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Commentary By Max Schulz


Radical Greens Harm The Earth More Than They Help

Tuesday is Earth Day, the calendar's High Holy Day of Green theology. With each passing year, environmentalism more clearly assumes the trappings of a secular religion. Now, along comes Iain Murray to assert that the Green God is dead.

Murray's new book, "The Really Inconvenient Truths: Seven Environmental Catastrophes Liberals Don't Want You to Know About - Because They Helped Cause Them," clarifies the difference between caring for the environment - a reasonable and virtuous belief that people rightly harbor - and the modern-day movement known as environmentalism. The latter, Murray notes, has amassed a shameful legacy over a half century that has killed millions of people and consigned billions of others to backbreaking poverty. "Environmentalism deserves to be as discredited as Marxism," Murray argues. His book does a superb job of doing just that.

Murray, an energy expert at the Competitive Enterprise Institute, lives a low-carbon lifestyle. He loves nature and the outdoors. He's practically a tree-hugger. Nevertheless, he makes clear, "I am not an environmentalist."

Why? Because, as he explains, environmentalism has become a socio-political movement exploiting people's genuine regard for nature as a smokescreen for expanding government and exercising power. And the results have been disastrous for both humanity and the environment.

Murray chronicles seven environmental catastrophes, and shows the hand of the professional environmental movement in each one.

Thanks to the efforts of Green patron saint Rachel Carson, environmentalists have succeeded in curbing the use of DDT, which, Murray writes, is "highly effective in controlling malaria and thereby lifting millions out of poverty." While it's unclear if banning the pesticide has had much in the way of environmental benefits, it has been unquestionably harmful to humankind. Unchecked malaria has killed tens of millions of people, particularly in Africa, and continues to cost people their lives each year. "In 2005 alone, across Uganda, 50,000 children died from malaria," Murray notes. "That is the true Silent Spring."

The current biofuel craze is another case in point. Greens have long favored government mandates to convert corn into motor fuel. They claim this will cut into our supposed addiction to oil, while minimizing harmful greenhouse gas emissions from our tailpipes. The Greens got their wish, and in recent years Congress has ordered billions of gallons of ethanol to be introduced into our fuel supply. European nations have passed similar biofuel mandates to fight global warming.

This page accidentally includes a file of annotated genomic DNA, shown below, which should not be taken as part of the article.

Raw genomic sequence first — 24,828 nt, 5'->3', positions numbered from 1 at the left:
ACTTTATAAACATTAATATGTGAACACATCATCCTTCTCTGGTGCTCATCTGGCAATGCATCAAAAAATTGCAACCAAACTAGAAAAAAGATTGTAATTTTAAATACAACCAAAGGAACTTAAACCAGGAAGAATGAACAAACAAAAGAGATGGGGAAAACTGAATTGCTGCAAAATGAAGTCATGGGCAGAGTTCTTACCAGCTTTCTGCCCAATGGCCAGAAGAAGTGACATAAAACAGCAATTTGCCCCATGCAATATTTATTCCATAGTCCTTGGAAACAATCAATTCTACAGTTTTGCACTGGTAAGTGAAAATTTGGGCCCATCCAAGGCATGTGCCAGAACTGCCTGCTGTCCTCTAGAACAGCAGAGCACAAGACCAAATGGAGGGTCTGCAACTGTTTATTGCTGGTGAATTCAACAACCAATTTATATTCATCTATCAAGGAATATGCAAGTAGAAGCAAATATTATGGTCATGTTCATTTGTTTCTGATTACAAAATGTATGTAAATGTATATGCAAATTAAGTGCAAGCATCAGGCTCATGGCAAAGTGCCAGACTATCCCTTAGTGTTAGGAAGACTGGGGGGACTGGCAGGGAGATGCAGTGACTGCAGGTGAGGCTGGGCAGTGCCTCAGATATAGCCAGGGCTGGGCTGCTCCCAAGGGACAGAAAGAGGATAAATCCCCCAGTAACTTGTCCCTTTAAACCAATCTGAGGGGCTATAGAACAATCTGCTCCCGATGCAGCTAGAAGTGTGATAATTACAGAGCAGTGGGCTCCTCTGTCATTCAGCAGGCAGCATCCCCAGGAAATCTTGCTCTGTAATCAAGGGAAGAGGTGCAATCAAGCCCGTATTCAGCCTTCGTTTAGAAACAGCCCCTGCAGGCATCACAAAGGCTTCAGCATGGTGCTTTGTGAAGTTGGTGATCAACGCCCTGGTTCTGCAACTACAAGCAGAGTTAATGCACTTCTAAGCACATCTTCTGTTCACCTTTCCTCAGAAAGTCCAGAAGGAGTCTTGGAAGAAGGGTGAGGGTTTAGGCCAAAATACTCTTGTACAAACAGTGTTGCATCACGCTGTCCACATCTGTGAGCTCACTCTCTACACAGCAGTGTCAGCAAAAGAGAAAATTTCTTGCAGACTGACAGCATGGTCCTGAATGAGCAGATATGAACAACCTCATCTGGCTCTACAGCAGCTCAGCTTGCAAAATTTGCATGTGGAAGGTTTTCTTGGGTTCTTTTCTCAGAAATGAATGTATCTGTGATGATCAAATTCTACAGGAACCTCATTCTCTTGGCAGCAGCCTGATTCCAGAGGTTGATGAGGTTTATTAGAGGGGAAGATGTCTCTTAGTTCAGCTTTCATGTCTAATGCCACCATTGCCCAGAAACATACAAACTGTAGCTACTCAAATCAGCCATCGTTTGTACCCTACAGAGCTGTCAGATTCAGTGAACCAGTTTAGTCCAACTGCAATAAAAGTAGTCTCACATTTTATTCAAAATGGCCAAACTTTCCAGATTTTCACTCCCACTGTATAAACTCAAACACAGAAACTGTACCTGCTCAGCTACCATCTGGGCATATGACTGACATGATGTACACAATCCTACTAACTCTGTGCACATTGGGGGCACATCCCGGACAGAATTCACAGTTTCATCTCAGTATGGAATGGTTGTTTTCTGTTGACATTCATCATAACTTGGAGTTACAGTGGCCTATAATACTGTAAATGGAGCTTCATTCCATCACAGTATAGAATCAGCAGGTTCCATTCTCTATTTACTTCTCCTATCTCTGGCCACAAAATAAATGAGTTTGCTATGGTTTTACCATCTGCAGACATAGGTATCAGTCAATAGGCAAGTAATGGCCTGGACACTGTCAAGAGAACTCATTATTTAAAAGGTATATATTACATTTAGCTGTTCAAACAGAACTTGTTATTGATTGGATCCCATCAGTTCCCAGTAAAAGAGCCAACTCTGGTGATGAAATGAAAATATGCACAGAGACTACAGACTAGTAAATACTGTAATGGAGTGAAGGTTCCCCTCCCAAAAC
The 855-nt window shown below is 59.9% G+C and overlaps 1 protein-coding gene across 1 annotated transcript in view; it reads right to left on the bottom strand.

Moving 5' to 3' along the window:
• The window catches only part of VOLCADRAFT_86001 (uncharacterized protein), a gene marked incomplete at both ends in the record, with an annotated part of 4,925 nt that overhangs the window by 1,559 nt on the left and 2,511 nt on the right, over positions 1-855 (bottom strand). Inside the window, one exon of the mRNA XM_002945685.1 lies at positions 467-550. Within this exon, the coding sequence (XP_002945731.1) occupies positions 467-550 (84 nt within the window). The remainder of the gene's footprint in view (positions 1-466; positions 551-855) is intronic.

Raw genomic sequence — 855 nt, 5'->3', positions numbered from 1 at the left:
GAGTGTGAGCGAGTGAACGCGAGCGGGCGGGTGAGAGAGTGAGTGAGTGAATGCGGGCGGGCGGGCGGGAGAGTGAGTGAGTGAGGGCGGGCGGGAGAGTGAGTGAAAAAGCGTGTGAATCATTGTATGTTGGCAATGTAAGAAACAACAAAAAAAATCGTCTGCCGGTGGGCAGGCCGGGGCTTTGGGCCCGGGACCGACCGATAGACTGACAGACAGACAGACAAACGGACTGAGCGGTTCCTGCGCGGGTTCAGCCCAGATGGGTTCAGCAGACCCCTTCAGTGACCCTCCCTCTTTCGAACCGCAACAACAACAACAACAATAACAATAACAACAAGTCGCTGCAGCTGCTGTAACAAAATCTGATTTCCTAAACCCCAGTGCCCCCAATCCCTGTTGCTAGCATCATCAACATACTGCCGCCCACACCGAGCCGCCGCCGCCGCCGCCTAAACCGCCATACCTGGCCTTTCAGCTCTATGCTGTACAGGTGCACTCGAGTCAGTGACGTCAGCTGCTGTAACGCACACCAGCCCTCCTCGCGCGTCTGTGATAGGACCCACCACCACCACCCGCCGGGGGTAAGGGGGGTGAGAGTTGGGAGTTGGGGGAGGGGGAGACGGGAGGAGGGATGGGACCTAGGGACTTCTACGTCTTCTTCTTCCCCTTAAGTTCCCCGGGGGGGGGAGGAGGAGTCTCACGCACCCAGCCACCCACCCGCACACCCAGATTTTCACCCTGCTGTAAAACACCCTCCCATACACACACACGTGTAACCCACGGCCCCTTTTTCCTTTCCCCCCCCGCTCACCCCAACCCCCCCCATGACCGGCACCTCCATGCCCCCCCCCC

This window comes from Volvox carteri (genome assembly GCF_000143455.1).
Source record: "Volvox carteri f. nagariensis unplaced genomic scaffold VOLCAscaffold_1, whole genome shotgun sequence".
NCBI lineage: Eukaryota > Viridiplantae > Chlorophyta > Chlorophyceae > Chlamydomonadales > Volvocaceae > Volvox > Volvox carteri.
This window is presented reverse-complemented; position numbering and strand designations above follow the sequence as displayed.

The result, by almost any account, has been a fiasco. Pouring corn into our gas tanks has led to a spike in food prices worldwide. Those high prices have caused food shortages and even riots in other countries (several in just the last month). While people starve, biofuels are creating an environmental disaster as well. In places like Indonesia, forestland is being cleared at alarming rates in order to plant palm oil crops and cash in on the artificial demand for biofuels. The result is a holocaust for many endangered animals. "The orangutan is being crucified on a cross of green," Murray notes.

Murray also has the number of environmentalists who demand higher automobile fuel efficiency mandates. These government standards have meant smaller, lighter, less crashworthy vehicles. "The tradeoff the liberal environmentalists demand is actually safety for gas mileage. In other words, blood for oil."

At bottom, Murray notes, the environmental movement is rooted not in a concern for the environment, but in a disdain for personal freedom and free-enterprise capitalism. Humanity is the disease plaguing the planet. The antidote must be environmental policies enforced by government diktat, relying on mandates, bans, orders, restrictions and punishments to achieve its goals. The better answer is conservation by private stewards, individuals and corporations, who understand caring for the environment is important, while making choices that are actually logical - and sustainable.

Put in such stark terms the choice isn't that difficult, Murray notes. "Marxism brought us the Gulags. The worst that most commentators can say about free enterprise these days is that it brought us McDonalds."

This piece originally appeared in New York Post

This piece originally appeared in New York Post